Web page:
NEWARK, N.J. – An Essex County, New Jersey, man was sentenced today to 36 months in prison for illegally possessing a firearm and conspiring to defraud two banks of $250,000 using stolen credit cards and blank checks, U.S. Attorney Philip R. Sellinger announced.
Tamir Duval, 23, of Newark, previously pleaded guilty by videoconference before U.S. District Judge Susan D. Wigenton to an indictment charging him with one count of illegal possession of a firearm by a previously convicted felon, and to an information charging him with conspiracy to commit bank fraud. Judge Wigenton imposed the sentence today by videoconference.
According to documents filed in this case and statements made in court:
On July 27, 2020, Duval unlawfully possessed a Taurus PT740 semi-automatic handgun loaded with seven hollow nose rounds of ammunition. The firearm had been reported stolen from Gastonia, Georgia. Duval was previously convicted in Essex County Superior Court of receiving stolen property, a felony under state law.
From August 2018 through January 2020, Duval and others engaged in a scheme to use stolen credit cards and checks to fraudulently make purchases and withdraw money from two banks, leaving the banks to bear the losses of the scheme.
The credit cards and blank checks were stolen from various New Jersey-based postal facilities and never reached their intended recipients. Duval and his conspirators used the credit cards and checks to make unauthorized purchases at various retail stores and withdraw cash from automated teller machines (ATMs) in New Jersey and elsewhere. Duval and his conspirators altered the date, payee, and amount of the stolen checks prior to deposit and then fraudulently withdrew money at various ATMs from third-party account holders’ accounts.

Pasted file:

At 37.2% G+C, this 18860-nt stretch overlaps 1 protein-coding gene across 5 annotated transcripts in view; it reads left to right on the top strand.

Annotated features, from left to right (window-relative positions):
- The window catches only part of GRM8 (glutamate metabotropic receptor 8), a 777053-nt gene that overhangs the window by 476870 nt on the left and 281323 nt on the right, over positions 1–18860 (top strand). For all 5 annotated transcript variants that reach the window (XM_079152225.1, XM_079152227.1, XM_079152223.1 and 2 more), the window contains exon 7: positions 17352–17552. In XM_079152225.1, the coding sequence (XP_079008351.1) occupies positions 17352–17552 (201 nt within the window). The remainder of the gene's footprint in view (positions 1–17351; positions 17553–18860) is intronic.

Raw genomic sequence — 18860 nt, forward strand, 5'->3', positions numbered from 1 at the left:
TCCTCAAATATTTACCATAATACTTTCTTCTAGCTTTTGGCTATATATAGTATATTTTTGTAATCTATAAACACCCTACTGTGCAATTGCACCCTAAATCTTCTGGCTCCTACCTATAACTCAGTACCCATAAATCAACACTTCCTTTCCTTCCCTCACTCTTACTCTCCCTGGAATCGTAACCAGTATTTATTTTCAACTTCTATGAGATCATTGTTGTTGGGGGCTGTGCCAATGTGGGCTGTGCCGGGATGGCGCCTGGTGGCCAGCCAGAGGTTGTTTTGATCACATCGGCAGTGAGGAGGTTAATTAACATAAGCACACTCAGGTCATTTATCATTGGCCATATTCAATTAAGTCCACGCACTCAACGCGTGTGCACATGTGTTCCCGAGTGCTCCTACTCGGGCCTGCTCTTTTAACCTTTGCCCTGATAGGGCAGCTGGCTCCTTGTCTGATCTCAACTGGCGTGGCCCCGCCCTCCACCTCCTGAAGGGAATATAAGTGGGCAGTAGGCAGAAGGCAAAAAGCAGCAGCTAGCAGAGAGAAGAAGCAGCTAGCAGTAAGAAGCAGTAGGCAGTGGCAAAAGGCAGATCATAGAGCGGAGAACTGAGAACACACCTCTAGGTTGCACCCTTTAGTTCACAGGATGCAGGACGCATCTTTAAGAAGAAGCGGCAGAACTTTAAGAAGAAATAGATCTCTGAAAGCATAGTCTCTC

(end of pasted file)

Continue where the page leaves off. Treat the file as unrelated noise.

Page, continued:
In addition to the prison term, Judge Wigenton sentenced Duval to five years of supervised release.
U.S. Attorney Sellinger credited the Essex County Prosecutor’s Office, under the direction of Acting Prosecutor Theodore N. Stephens II; the East Orange Police Department, under the direction of Chief Phyllis Bindi; inspectors of the U.S. Postal Inspection Service, under the direction of Acting Inspector in Charge Raimundo Marrero in Newark; and special agents of the U.S. Attorney’s Office, under the direction of Special Agent in Charge Thomas Mahoney, with the investigation leading to today’s sentencing.
The government is represented by Assistant U.S. Attorney Blake Coppotelli of the U.S. Attorney’s Office Economic Crimes Unit in Newark.